Renown ocean scientist speaks about climate change

Every seat was filled in the Daniel Island Club’s ballroom; the full capacity was in the name of science. All eyes were front and center as one of the world’s leading ocean scientists took the podium to address the Daniel Island faithful at the DI Community Speaker’s Series last week.
Dr. Deborah Bronk is the president and CEO of the Bigelow Laboratory for Ocean Sciences, an internationally renowned, independent, nonprofit research institute located in East Boothbay, Maine. 
Bronk is also the first out-of-town guest speaker in the history of DI’s quarterly series. 
Besides self-control to reduce one’s carbon footprint such as recycling, composting and creating less waste, Bronk feels that legislation is the strongest route as opposed to reversing cultural norms. Bronk has appeared on numerous occasions before Congress and has more than three decades of experience as a professor and an oceanographer. 
Bronk touched on all things climate control, specifically global warming and its effect on sea ice melting, which then leads to sea level rising and eventually coastal flooding.    
Bronk spoke of the Greenhouse Effect, which is the way heat is trapped close to Earth’s surface by greenhouse gasses. The primary greenhouse gasses in Earth’s atmosphere are water vapor, carbon dioxide, methane, nitrous oxide, and ozone.
These heat-trapping gasses act as a blanket wrapped around the planet, keeping it warm instead of colder without it. But what happens when it gets too hot?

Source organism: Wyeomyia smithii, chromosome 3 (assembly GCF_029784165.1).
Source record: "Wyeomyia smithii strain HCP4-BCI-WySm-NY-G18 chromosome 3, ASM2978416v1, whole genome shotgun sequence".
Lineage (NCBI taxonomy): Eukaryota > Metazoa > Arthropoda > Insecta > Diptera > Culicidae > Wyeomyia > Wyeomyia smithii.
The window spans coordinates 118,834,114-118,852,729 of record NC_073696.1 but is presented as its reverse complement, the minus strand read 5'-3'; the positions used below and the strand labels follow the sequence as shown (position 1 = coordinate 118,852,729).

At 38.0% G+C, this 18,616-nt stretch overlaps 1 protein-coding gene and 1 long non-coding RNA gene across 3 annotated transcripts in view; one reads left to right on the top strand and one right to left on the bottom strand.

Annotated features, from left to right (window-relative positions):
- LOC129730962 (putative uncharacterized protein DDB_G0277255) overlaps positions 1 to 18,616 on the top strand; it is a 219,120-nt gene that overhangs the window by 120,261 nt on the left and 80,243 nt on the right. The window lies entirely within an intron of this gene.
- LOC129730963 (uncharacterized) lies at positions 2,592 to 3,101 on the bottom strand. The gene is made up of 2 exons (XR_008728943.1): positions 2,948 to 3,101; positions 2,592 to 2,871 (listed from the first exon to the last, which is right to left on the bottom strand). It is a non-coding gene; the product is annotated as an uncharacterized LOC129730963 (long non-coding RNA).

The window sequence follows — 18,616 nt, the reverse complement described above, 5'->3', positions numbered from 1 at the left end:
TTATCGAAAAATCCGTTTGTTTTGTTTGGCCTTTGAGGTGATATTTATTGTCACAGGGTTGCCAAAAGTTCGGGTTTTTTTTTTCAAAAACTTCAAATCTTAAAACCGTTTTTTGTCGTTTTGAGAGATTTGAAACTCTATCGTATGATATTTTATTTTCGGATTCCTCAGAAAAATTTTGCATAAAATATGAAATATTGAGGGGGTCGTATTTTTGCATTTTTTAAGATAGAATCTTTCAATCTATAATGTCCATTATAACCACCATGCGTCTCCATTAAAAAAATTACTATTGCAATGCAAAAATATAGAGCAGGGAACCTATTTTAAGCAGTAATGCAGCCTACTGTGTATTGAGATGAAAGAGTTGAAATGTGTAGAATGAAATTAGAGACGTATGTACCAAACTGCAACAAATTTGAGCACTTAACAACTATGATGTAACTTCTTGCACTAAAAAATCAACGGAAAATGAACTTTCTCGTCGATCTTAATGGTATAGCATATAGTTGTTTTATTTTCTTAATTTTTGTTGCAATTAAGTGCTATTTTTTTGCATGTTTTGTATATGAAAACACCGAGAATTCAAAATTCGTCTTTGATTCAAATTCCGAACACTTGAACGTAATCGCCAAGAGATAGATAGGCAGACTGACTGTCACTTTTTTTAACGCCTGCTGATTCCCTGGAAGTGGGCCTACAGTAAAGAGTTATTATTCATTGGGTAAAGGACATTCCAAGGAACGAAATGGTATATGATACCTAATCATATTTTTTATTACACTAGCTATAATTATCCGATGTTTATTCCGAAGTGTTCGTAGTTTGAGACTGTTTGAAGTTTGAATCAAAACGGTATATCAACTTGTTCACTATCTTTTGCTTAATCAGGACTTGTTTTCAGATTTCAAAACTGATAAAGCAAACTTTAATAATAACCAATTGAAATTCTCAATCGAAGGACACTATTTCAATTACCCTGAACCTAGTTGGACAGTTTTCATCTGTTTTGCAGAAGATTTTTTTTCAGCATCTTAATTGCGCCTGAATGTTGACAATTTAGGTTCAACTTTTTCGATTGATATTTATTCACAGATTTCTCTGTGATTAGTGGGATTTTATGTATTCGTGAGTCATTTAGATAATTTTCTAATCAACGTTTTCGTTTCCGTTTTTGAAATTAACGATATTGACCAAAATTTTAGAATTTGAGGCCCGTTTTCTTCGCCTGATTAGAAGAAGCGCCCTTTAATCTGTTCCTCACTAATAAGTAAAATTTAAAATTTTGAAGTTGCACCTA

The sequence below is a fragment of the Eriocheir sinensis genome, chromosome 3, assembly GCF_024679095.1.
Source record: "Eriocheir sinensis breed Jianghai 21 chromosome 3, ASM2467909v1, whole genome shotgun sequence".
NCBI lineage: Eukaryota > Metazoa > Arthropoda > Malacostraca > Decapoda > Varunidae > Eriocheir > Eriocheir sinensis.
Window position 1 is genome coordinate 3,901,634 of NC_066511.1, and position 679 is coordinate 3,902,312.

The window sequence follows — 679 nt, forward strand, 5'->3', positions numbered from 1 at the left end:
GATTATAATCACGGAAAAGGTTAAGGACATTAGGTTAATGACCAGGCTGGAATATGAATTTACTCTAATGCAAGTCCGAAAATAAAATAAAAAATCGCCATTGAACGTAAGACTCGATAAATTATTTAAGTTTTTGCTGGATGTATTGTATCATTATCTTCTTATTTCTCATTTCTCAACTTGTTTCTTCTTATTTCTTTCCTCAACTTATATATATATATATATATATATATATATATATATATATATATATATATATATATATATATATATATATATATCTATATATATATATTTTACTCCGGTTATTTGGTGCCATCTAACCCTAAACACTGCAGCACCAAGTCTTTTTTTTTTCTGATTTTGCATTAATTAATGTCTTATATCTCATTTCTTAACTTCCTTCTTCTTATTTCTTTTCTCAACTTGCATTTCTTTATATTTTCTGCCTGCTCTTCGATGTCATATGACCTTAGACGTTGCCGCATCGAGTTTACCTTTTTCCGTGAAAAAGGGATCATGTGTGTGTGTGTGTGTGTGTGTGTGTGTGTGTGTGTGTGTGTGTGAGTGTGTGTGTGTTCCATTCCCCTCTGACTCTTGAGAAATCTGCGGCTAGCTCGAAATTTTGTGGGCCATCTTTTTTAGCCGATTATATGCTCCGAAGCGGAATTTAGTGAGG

Thirty-six billion tons of carbon were burned in 2021, according to the Intergovernmental Panel on Climate Change Fifth Assessment Report. 
Human-caused emissions around the world are made up of 76% carbon dioxide; 16% methane 16%; 6% nitrous oxide and 2% fluorinated gasses. The ocean absorbs 93% of these emissions, according to the IPCC.
Bronk noted that methane is 25-times more potent than carbon dioxide’s impact on global warming.  
By 2070, The Economist estimates that southeast regions of the United States will have temperatures so high that outdoor conditions won’t be humanly habitable. Bronk said such extreme heat conditions overtime will continue to melt the sea ice. 
Bronk said the perfect example of this is the erosion and permafrost melt in Alaska. Charleston’s barrier islands such as Isle of Palms and Sullivan’s Island see a great degree of erosion that leads to the depletion of their maritime forests which serves as buffers against storm surge.  
As sea levels rise, so does coastal flooding. Bronk said one-third is caused by thermal expansion, one-third is melting and one-third is from subsidence, which is the gradual caving in or sinking of an area of land.
Hot spots for coastal flooding in the U.S. are primarily Charleston and New Orleans, according to Bronk’s data. Nationwide, floods were projected to cost $49 billion in 2022, according to Forbes. 
Signs of climate change that impact flooding include stronger hurricanes, more extreme rainfall and increased atmospheric carbon dioxide which makes the ocean more acidic and harder for organisms to maintain their shell. 
All of these things impact the fishing sector and seafood industries.
“Science alone isn’t enough,” Bronk added. “I think a lot of people have a view that science is just going to get us out of it.”

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